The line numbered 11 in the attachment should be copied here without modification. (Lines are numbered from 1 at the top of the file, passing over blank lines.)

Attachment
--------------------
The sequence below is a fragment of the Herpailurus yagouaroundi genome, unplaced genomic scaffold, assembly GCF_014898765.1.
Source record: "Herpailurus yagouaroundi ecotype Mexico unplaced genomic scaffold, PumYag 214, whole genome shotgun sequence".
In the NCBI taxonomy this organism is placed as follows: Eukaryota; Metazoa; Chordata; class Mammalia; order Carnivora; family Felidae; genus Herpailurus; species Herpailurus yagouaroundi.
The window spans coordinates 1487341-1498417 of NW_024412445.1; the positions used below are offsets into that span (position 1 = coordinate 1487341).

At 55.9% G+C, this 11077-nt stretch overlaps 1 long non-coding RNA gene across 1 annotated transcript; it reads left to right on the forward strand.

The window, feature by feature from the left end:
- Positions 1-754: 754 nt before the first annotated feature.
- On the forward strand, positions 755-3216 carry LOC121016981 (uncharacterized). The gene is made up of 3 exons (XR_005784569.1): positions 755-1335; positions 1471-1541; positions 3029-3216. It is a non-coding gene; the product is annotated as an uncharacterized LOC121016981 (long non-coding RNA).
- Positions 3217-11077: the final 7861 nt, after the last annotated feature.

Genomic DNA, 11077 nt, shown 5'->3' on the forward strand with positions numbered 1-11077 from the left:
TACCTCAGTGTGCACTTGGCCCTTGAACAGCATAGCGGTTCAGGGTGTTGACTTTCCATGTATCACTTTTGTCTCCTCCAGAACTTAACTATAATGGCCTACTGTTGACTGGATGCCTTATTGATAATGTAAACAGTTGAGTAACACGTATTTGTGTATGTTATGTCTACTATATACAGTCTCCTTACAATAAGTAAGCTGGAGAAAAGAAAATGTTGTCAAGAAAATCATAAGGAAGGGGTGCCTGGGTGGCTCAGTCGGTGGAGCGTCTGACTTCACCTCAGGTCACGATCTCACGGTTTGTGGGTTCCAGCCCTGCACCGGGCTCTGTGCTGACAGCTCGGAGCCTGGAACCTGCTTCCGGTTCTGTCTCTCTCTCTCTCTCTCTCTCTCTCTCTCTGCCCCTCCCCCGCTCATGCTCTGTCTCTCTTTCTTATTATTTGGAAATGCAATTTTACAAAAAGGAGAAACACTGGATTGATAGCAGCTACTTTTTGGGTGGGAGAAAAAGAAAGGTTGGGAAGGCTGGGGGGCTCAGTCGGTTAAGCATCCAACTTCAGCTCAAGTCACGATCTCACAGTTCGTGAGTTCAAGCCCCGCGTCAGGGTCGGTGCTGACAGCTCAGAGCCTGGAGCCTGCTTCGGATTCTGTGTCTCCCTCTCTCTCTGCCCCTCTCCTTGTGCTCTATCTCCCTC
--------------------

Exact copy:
TACCTCAGTGTGCACTTGGCCCTTGAACAGCATAGCGGTTCAGGGTGTTGACTTTCCATGTATCACTTTTGTCTCCTCCAGAACTTAACTATAATGGCCTACTGTTGACTGGATGCCTTATTGATAATGTAAACAGTTGAGTAACACGTATTTGTGTATGTTATGTCTACTATATACAGTCTCCTTACAATAAGTAAGCTGGAGAAAAGAAAATGTTGTCAAGAAAATCATAAGGAAGGGGTGCCTGGGTGGCTCAGTCGGTGGAGCGTCTGACTTCACCTCAGGTCACGATCTCACGGTTTGTGGGTTCCAGCCCTGCACCGGGCTCTGTGCTGACAGCTCGGAGCCTGGAACCTGCTTCCGGTTCTGTCTCTCTCTCTCTCTCTCTCTCTCTCTCTCTGCCCCTCCCCCGCTCATGCTCTGTCTCTCTTTCTTATTATTTGGAAATGCAATTTTACAAAAAGGAGAAACACTGGATTGATAGCAGCTACTTTTTGGGTGGGAGAAAAAGAAAGGTTGGGAAGGCTGGGGGGCTCAGTCGGTTAAGCATCCAACTTCAGCTCAAGTCACGATCTCACAGTTCGTGAGTTCAAGCCCCGCGTCAGGGTCGGTGCTGACAGCTCAGAGCCTGGAGCCTGCTTCGGATTCTGTGTCTCCCTCTCTCTCTGCCCCTCTCCTTGTGCTCTATCTCCCTC